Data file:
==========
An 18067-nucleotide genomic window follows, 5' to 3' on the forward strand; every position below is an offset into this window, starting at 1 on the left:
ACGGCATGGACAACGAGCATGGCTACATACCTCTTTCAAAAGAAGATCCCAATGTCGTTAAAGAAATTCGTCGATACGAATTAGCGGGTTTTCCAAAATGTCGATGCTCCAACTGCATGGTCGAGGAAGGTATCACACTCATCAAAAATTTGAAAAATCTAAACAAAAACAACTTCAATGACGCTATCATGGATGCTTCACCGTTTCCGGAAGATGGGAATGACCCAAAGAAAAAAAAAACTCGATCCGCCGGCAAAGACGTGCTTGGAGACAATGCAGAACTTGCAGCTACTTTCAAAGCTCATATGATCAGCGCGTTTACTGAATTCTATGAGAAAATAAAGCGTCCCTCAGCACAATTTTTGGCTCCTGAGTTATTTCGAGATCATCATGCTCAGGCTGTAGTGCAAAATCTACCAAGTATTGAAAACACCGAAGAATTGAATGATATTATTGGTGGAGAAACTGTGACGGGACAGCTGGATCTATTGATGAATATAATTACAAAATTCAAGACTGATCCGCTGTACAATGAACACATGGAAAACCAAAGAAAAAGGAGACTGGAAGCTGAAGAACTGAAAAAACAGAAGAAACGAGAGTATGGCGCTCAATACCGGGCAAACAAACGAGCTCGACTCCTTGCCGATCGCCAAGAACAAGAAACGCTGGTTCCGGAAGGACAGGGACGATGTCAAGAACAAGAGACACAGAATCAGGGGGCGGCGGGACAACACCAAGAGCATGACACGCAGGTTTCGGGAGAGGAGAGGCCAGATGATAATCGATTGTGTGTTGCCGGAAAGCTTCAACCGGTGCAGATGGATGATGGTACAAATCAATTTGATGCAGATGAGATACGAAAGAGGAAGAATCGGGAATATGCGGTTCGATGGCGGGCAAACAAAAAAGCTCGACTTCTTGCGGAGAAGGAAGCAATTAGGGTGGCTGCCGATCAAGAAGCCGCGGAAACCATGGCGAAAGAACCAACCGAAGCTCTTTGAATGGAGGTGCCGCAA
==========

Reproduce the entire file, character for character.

An 18067-nucleotide genomic window follows, 5' to 3' on the forward strand; every position below is an offset into this window, starting at 1 on the left:
ACGGCATGGACAACGAGCATGGCTACATACCTCTTTCAAAAGAAGATCCCAATGTCGTTAAAGAAATTCGTCGATACGAATTAGCGGGTTTTCCAAAATGTCGATGCTCCAACTGCATGGTCGAGGAAGGTATCACACTCATCAAAAATTTGAAAAATCTAAACAAAAACAACTTCAATGACGCTATCATGGATGCTTCACCGTTTCCGGAAGATGGGAATGACCCAAAGAAAAAAAAAACTCGATCCGCCGGCAAAGACGTGCTTGGAGACAATGCAGAACTTGCAGCTACTTTCAAAGCTCATATGATCAGCGCGTTTACTGAATTCTATGAGAAAATAAAGCGTCCCTCAGCACAATTTTTGGCTCCTGAGTTATTTCGAGATCATCATGCTCAGGCTGTAGTGCAAAATCTACCAAGTATTGAAAACACCGAAGAATTGAATGATATTATTGGTGGAGAAACTGTGACGGGACAGCTGGATCTATTGATGAATATAATTACAAAATTCAAGACTGATCCGCTGTACAATGAACACATGGAAAACCAAAGAAAAAGGAGACTGGAAGCTGAAGAACTGAAAAAACAGAAGAAACGAGAGTATGGCGCTCAATACCGGGCAAACAAACGAGCTCGACTCCTTGCCGATCGCCAAGAACAAGAAACGCTGGTTCCGGAAGGACAGGGACGATGTCAAGAACAAGAGACACAGAATCAGGGGGCGGCGGGACAACACCAAGAGCATGACACGCAGGTTTCGGGAGAGGAGAGGCCAGATGATAATCGATTGTGTGTTGCCGGAAAGCTTCAACCGGTGCAGATGGATGATGGTACAAATCAATTTGATGCAGATGAGATACGAAAGAGGAAGAATCGGGAATATGCGGTTCGATGGCGGGCAAACAAAAAAGCTCGACTTCTTGCGGAGAAGGAAGCAATTAGGGTGGCTGCCGATCAAGAAGCCGCGGAAACCATGGCGAAAGAACCAACCGAAGCTCTTTGAATGGAGGTGCCGCAA